• Use of Song and Music: songs would be played in the background at random moments to remind the crowd that they were not watching a realistic play.

Actors in Brecht’s plays used the acting techniques of Verfremdungseffekt and gestus in the stage productions. Verfremdungseffekt refers to to the actor using techniques of distancing and the alienation effect. Gestus is a word made up by Brecht that signifies the combination of a gesture and a social meaning in the same action.

Brecht is also known as the main component of the theatre genre known as the epic or dialectical theatre. Epic theatre is highly political and forces audiences to think introspectively and critically about specific moments that were occurring on the stage and why they were happening in that way.

Epic theatre is different from dramatic theatre since it has a fractured narrative and jumps in time in an order that is not chronological. Also, there is no attachment to the characters and all plays show an argument and express a clear political statement.

Artists who were influenced by Brecht include the filmmakers Lars Von Trier and Jean Luc Godard. 

Practical Aesthetics Method

In the summers of 1983 and 1984 in the American state of Vermont, there were NYU acting workshops that were held by Pulitzer Prize-winning playwright David Mamet and Academy Award-nominated actor William H. Macy. During these summer workshops, the practical aesthetics acting method was developed.

Along with 30 of their acting students from New York University, Macy and Mamet established the Atlantic Theater Company in New York City in 1985 which is widely regarded as the home of the practical aesthetics technique.

The practical aesthetics acting approach is a practical technique of acting that reduces the actor’s tendency towards any self-conscious introspection. It can be understood more clearly through the following motto:

Invent nothing, deny nothing, accept everything and get on with it! 

The practical aesthetics technique is made up of three major components: repetition, performance technique, and script analysis.

Aspiring actors are also taught about the necessary actions a character may try to achieve in a scene. The 11 essential actions that are part of practical aesthetics include the following:

  1. To get someone on my team
  2. To lay down the law
  3. To draw the dividing law
  4. To get someone to take a significant risk
  5. To understand what is rightfully mine
  6. To get someone to see the bigger picture
  7. To enlighten someone to a higher understanding
  8. To tell a simple story
  9. To get to the bottom of something
  10. To close the deal
  11. To get someone to throw a necessary lifeline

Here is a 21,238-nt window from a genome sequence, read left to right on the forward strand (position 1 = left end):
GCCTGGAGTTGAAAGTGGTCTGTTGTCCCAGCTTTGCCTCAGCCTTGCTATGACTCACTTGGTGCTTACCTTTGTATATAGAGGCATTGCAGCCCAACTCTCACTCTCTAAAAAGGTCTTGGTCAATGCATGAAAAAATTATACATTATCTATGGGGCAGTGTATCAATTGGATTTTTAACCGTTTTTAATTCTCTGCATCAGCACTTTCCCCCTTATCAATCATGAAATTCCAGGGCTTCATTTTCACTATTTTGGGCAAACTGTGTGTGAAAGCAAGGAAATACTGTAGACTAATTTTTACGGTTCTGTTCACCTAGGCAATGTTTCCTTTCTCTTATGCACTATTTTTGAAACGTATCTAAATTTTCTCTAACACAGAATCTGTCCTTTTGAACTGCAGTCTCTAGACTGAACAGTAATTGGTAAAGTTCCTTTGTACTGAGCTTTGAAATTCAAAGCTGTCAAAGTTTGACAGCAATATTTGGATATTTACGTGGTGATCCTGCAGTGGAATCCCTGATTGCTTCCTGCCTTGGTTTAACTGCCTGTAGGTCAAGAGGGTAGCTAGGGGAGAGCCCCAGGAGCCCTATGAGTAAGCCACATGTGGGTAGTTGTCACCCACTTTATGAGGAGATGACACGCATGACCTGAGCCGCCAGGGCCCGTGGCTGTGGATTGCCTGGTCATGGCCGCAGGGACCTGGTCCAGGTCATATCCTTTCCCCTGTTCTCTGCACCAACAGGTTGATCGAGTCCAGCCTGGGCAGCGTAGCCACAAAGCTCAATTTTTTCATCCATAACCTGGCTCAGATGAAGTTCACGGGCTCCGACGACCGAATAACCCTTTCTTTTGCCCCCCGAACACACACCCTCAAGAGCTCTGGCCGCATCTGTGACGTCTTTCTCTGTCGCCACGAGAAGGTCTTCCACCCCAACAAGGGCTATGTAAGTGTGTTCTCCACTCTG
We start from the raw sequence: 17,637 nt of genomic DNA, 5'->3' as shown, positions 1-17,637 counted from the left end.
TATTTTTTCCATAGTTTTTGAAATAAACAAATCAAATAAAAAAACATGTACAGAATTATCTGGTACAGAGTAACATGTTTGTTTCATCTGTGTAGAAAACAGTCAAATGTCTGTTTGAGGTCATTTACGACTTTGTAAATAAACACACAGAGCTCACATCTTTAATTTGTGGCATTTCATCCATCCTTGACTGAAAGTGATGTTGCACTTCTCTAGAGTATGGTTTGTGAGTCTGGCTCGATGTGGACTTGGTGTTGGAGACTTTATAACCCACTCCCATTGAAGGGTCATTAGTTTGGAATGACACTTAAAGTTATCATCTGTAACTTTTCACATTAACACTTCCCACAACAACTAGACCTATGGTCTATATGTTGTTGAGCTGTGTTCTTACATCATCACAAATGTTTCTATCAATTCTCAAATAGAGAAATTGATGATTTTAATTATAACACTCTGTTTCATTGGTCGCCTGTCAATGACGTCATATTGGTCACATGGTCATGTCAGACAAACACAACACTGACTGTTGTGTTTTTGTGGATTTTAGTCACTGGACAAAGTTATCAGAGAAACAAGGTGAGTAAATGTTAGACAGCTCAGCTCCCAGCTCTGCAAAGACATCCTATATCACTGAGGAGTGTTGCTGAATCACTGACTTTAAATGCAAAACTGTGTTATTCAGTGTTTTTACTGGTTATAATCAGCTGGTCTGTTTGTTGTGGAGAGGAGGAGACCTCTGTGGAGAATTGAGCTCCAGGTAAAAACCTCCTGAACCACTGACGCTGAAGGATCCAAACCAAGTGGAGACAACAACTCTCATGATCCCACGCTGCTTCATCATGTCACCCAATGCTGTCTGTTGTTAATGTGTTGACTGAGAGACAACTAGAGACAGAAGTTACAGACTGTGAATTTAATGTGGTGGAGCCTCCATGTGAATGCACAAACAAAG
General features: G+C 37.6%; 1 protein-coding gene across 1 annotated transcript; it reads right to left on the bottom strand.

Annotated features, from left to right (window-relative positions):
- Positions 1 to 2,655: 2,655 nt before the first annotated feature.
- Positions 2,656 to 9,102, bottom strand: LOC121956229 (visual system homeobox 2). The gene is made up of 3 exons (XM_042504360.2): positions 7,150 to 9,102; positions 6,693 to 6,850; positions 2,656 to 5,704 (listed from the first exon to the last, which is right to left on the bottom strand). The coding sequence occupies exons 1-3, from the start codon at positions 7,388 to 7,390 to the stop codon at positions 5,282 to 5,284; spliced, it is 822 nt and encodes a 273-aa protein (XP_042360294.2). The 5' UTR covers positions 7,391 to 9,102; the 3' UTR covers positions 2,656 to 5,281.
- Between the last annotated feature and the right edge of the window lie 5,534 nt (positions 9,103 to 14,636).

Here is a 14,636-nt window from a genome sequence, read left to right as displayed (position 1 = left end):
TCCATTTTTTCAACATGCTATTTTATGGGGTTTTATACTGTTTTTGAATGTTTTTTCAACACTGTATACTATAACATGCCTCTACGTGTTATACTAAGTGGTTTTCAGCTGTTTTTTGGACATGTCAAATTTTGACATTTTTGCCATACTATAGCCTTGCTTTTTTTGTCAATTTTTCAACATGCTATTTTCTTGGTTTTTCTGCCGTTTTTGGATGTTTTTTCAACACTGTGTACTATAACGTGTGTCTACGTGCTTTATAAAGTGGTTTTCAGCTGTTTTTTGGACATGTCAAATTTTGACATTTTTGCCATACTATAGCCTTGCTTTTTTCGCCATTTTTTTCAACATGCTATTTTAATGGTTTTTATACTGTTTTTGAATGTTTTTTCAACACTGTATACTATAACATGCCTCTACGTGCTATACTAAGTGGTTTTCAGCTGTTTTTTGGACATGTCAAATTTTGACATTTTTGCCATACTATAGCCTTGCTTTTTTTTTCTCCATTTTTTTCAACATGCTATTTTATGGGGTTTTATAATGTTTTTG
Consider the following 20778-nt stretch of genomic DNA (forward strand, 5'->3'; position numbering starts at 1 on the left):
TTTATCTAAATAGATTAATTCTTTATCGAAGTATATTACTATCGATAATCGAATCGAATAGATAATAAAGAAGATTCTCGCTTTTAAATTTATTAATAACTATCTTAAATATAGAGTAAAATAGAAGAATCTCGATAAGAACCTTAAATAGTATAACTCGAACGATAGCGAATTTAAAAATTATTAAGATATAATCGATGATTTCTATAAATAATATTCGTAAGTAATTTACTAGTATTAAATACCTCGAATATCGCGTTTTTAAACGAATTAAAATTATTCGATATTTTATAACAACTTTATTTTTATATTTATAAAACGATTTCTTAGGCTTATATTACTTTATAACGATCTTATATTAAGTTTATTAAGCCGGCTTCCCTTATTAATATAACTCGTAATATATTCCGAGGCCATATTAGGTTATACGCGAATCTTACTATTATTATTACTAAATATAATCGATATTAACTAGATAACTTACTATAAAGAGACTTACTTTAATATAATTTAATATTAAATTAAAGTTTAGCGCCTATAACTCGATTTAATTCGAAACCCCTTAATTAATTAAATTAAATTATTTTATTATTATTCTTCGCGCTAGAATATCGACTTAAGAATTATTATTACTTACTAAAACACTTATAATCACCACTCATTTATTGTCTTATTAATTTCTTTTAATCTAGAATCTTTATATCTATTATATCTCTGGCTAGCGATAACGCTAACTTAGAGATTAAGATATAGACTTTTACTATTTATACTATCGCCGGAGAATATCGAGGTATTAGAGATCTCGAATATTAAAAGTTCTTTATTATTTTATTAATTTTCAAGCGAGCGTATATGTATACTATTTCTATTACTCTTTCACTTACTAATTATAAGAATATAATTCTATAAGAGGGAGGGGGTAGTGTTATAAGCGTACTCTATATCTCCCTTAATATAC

Necessary or essential actions have the purpose of focusing the actor on what they wish to achieve in the scene. It is also important to note that a thespian studying the practical aesthetics method needs to be patient, committed, and have an open mind.

The practical aesthetics method can be studied at Australia at Practical Aesthetics Australia in Sydney.

Famous practitioners of the practical aesthetics method include William H. Macy (Fargo and the television series Shameless), Rose Byrne (Bridesmaids, X-Men film franchise, and Neighbours) and Felicity Huffman (TV’s Desperate Housewives).

More information about the practical aesthetics acting method can be read in the book, A Practical Handbook for the Actor written by Melissa Bruder in 1986.

Which acting methods should you stick to?

Not sure which acting methods suit you? Your best bet is to try them all out at an acting or drama school and see which techniques you connect with most.

Studying your favourite films, series and actors can help you find your ground. Watch and be inspired by actors, especially those whose performances you’re blown away by, and search up their practiced acting technique.

Here is a summarised list of the best drama schools in Australia:

  • National Institute of Dramatic Arts (NIDA), Sydney
  • Western Australian Academy of Performing Arts (WAAPA), Perth
  • Actors Centre Australia (ACA), Sydney
  • Victorian College of the Arts (VCA), Melbourne
  • Australian Film Television and Radio School (AFTRS), Sydney
  • Sydney Drama School, Sydney
  • National Theatre Drama School, Melbourne

To learn any of the mentioned acting techniques, it might be a good idea to enrol in a course such as a Bachelor of Performing Arts, Advanced Diploma of Performing Arts (Acting) or a Bachelor of Acting.  Formal education isn’t necessary, but may give you a head start in your acting career and help you find your footing in which acting techniques works for you best.

Being surrounded by other aspiring actors and professionals alike will be a great supportive network while you work on your career. Teachers can be your mentor and give you advice on getting your foot in the door.

All of these acting techniques have the purpose of training actors to excel at their craft. Choosing an acting method that suits your artistic abilities will prepare you for a rewarding career in the performing arts!